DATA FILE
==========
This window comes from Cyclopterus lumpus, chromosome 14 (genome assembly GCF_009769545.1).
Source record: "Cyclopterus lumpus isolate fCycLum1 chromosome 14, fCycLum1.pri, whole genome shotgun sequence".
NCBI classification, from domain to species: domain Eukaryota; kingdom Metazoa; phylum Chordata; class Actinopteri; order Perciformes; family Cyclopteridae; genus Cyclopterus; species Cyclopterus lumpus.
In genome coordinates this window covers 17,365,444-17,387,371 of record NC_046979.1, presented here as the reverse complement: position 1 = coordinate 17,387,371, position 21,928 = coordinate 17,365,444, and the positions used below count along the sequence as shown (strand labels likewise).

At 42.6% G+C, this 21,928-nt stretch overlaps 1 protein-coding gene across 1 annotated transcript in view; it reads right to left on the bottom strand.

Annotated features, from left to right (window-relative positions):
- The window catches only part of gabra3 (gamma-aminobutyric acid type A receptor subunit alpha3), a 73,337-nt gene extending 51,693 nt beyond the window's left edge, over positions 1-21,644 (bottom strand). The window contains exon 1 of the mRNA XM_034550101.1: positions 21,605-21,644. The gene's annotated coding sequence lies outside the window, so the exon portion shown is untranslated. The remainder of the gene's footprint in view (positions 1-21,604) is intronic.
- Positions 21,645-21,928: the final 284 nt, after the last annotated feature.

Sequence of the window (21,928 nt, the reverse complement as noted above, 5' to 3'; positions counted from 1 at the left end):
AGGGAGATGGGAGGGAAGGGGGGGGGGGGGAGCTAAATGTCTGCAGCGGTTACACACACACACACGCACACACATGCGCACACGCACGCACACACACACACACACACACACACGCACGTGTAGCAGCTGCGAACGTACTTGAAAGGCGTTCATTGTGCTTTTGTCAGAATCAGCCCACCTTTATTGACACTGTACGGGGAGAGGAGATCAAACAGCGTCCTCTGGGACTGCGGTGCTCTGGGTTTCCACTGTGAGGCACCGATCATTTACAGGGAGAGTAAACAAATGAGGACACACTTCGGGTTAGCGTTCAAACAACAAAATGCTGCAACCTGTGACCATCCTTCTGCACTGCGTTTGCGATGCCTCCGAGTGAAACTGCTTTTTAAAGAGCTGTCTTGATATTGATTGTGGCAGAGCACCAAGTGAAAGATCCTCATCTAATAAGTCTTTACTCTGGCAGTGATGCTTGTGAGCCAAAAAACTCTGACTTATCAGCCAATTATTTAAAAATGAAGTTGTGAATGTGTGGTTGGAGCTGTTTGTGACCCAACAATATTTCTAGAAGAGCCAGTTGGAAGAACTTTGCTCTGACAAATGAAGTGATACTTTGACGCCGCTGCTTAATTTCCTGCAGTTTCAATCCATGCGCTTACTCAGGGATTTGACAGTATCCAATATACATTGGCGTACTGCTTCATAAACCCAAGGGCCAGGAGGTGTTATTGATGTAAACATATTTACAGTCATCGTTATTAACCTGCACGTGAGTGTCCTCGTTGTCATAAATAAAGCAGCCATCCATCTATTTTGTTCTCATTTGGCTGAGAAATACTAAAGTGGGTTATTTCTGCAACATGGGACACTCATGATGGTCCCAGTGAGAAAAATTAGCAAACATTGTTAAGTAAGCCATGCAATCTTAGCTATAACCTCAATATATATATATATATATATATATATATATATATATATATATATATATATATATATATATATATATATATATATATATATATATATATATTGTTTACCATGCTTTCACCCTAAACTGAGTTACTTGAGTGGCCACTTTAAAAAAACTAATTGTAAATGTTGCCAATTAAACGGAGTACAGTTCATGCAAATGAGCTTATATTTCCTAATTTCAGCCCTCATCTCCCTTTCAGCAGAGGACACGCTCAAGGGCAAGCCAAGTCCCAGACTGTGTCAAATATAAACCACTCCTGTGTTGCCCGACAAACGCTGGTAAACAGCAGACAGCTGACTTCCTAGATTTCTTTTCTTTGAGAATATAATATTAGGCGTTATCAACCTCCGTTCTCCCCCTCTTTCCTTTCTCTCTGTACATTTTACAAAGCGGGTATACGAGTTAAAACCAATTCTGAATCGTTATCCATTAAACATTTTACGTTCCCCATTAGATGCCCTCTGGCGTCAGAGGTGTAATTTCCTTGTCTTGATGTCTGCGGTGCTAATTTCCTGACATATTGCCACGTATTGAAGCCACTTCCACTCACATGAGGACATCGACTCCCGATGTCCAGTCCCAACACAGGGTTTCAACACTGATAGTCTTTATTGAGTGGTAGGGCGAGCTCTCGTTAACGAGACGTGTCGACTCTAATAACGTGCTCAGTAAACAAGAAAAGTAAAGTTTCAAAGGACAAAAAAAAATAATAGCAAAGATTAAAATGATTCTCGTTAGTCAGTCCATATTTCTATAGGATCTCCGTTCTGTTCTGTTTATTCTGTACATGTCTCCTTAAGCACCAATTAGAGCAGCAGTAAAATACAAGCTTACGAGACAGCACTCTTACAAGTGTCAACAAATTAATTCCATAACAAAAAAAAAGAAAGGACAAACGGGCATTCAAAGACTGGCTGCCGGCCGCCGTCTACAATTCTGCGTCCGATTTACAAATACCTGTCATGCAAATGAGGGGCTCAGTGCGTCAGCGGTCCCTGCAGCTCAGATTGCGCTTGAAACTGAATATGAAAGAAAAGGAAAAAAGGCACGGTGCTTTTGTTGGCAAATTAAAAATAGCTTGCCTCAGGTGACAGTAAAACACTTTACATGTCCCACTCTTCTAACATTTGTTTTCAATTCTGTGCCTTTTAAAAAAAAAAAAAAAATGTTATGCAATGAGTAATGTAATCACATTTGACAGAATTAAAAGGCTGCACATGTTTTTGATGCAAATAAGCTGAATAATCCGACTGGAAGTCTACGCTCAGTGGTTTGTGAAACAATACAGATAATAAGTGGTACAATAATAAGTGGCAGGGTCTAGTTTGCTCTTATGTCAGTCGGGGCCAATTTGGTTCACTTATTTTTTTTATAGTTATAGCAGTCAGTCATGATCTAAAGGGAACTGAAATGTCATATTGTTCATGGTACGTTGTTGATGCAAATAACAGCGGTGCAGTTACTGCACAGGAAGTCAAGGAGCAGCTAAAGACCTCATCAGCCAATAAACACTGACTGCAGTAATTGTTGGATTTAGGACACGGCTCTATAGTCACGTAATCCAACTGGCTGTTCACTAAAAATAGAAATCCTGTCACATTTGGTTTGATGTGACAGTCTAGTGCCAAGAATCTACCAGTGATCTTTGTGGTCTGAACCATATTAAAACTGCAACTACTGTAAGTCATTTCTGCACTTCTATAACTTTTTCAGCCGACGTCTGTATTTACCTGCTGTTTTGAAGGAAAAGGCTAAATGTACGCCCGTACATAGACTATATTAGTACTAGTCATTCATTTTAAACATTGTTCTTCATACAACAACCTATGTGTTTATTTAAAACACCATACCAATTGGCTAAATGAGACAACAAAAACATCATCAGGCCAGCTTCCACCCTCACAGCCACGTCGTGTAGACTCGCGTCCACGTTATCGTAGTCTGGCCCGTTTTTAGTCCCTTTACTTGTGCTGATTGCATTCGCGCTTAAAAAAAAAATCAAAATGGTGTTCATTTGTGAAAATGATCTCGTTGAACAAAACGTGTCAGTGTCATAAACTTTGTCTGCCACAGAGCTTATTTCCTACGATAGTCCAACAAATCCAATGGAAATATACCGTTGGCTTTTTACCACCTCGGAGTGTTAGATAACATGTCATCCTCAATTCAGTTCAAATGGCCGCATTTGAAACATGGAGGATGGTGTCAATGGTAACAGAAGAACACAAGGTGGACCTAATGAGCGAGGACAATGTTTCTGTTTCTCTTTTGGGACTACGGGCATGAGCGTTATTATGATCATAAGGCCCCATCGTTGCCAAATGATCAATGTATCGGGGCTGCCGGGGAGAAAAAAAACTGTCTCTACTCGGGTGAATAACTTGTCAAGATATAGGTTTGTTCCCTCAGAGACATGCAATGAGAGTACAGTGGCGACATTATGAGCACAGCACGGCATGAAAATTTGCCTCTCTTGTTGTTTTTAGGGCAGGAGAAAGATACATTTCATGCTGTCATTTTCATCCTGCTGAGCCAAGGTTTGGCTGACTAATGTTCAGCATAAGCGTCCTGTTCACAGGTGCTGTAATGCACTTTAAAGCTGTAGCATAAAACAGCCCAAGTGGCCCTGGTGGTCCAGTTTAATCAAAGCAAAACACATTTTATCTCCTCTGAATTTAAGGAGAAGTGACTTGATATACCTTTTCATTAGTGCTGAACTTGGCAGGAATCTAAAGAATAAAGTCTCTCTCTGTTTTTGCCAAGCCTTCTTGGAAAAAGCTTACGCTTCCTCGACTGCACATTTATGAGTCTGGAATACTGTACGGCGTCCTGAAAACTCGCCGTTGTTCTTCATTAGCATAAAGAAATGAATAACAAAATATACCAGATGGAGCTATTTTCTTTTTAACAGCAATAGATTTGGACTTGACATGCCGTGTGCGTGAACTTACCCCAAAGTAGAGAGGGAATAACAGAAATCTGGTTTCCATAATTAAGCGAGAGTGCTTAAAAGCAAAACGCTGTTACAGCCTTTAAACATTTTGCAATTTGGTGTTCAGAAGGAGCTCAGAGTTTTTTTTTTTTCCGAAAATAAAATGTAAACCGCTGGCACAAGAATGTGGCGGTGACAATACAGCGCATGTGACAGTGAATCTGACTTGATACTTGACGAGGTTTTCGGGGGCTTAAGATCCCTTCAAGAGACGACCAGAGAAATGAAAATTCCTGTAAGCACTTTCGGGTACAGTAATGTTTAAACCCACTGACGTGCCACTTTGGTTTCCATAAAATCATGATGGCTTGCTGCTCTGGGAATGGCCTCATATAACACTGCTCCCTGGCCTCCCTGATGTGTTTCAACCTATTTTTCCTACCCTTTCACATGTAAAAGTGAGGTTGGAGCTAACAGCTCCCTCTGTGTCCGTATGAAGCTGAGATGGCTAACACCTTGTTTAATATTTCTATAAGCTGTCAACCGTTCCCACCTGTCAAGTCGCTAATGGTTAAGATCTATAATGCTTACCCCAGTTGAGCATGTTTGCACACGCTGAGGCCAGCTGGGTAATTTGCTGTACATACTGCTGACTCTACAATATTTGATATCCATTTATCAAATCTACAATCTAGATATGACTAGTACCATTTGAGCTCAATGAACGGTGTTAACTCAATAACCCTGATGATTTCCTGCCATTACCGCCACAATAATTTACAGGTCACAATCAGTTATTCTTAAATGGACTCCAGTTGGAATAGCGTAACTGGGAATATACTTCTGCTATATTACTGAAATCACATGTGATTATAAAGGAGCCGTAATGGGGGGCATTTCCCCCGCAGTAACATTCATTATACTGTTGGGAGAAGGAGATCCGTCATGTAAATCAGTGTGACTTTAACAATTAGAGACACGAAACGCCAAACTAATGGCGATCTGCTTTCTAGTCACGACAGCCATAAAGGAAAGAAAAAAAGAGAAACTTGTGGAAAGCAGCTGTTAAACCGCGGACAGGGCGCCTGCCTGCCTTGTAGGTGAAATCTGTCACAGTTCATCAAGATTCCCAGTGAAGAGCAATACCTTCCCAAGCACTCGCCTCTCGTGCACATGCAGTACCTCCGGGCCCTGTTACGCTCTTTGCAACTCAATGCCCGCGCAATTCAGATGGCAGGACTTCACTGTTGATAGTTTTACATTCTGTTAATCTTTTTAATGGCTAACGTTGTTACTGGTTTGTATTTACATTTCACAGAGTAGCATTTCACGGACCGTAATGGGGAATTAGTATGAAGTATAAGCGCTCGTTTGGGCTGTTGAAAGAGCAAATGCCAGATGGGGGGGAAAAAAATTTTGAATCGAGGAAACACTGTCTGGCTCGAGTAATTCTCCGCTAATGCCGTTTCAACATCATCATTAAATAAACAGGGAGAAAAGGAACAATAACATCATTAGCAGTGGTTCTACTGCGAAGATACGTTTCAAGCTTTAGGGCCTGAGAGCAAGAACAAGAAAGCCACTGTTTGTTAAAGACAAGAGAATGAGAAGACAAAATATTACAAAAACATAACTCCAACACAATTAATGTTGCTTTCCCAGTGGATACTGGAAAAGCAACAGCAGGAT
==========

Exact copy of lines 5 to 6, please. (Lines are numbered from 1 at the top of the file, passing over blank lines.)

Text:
At 42.6% G+C, this 21,928-nt stretch overlaps 1 protein-coding gene across 1 annotated transcript in view; it reads right to left on the bottom strand.

Annotated features, from left to right (window-relative positions):